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Apple invention lets users control time-sensitive notifications with their eyes

An Apple patent published on Tuesday shows continued work into so-called "gaze detection" technology, particularly as a means to control certain user interface events like autocorrect pop-ups, app notifications and more.


Source: USPTO


As granted by the U.S. Patent and Trademark Office, Apple's U.S. Patent No. 9,189,064 for "Delay of display event based on user gaze" describes a UI input method that relies on eye tracking technology to manage expiration and execution of time-sensitive display events.

A built-in autocorrect utility, for example, might detect and replace misspelled words without user intervention. When iOS or OS X recognizes a misspelling, an autocorrect algorithm generates a display event and throws up a pop-up containing what it believes to be the correctly spelled word.

Users can dismiss autocorrect by tapping or clicking on the correction box, but as Apple notes, they might be looking at their keyboard or another window, causing them to miss the notification altogether. A more intuitive system would delay execution of a display event until a gaze tracking device indicates the user is looking at the appropriate screen region, in this case a text autocorrect bubble.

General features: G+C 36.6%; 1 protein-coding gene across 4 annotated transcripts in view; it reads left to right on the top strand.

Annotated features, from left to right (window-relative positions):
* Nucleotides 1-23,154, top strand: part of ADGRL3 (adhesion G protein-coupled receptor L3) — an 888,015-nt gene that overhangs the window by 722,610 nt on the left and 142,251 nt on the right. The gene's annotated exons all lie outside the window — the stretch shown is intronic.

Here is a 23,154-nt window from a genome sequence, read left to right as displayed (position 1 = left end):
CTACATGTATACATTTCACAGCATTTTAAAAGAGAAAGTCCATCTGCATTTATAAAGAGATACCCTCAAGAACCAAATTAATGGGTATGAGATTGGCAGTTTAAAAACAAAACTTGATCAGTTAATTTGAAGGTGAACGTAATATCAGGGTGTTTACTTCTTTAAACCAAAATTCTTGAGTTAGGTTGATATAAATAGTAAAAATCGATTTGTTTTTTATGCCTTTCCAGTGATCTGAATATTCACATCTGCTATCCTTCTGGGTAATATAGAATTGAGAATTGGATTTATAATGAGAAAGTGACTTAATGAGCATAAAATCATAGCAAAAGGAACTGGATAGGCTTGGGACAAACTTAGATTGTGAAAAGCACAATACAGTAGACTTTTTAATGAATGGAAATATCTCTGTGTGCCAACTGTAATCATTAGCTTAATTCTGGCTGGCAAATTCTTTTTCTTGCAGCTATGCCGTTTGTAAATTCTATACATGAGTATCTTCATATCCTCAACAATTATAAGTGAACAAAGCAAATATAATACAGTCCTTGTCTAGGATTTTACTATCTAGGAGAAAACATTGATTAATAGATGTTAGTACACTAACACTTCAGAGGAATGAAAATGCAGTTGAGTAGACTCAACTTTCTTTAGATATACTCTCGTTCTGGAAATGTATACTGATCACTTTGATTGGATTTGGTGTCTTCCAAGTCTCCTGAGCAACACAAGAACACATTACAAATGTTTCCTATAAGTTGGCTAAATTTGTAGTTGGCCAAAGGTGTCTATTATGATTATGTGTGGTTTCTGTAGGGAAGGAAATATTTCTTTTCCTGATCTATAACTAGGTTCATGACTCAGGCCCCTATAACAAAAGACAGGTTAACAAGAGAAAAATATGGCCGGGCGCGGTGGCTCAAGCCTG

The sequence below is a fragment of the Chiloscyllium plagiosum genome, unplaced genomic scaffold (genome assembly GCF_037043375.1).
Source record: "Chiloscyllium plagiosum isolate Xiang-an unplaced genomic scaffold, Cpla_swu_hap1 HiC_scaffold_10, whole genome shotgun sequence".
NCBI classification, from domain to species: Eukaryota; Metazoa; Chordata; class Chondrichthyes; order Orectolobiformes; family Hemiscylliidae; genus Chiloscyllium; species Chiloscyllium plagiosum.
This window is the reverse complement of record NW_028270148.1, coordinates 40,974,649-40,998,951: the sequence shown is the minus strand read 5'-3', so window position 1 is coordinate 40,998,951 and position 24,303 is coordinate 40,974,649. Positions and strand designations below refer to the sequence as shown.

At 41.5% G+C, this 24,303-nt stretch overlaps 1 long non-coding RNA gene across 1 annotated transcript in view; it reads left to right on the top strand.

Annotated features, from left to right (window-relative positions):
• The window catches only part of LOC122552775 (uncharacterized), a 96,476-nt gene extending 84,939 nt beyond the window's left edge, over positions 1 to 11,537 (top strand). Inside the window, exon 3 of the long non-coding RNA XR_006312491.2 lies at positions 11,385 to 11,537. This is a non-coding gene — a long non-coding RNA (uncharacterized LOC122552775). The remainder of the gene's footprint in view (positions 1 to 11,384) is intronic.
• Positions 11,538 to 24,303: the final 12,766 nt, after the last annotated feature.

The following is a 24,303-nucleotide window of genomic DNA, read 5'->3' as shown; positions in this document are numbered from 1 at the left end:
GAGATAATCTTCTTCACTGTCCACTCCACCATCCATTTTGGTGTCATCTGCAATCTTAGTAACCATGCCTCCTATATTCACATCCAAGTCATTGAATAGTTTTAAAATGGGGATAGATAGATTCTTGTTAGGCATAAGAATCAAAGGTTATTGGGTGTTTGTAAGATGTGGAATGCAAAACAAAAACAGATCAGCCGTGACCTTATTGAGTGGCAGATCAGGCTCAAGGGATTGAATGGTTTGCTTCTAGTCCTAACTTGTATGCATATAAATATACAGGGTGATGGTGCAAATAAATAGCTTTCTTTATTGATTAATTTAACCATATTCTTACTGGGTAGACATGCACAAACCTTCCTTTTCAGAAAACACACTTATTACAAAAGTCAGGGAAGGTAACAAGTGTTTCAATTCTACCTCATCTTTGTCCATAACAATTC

In some embodiments, a gaze detection device, such as a camera configured to detect absorbed infrared light, tracks the position of a user's eyes. A probable gaze region can be estimated and applied to coordinates on a display, with a software backend constantly checking overlap with target UI elements.

Applied to Apple's example, the text "quicj" would trigger an autocorrect display event containing the corrected word "quick." However, unlike current iOS and OS X iterations, the autocorrect replacement indicator would remain unexecuted until a user's gaze is determined to have overlapped with target text box. This process ensures the user saw the corrected "quick" text and took appropriate actions for its insertion or dismissal.




Apple points out that gaze detection can be used for other events, such as app notification badges, pop-up windows and even screen dimming. Perhaps not a replacement for physical touchscreen gestures, gaze detection technology could aid in the navigation of increasingly complex UIs.

The future of today's patent is unclear, though Apple has shown an interest in gaze detection technology for both iOS and Mac devices. Certain inventions cover UI augmentations, while others describe advanced display systems with pixel-level pointer control.

Apple's latest gaze detection patent was first filed in September 2012 and credits Imran Chaudhri and Stephen O. Lemay as its inventors.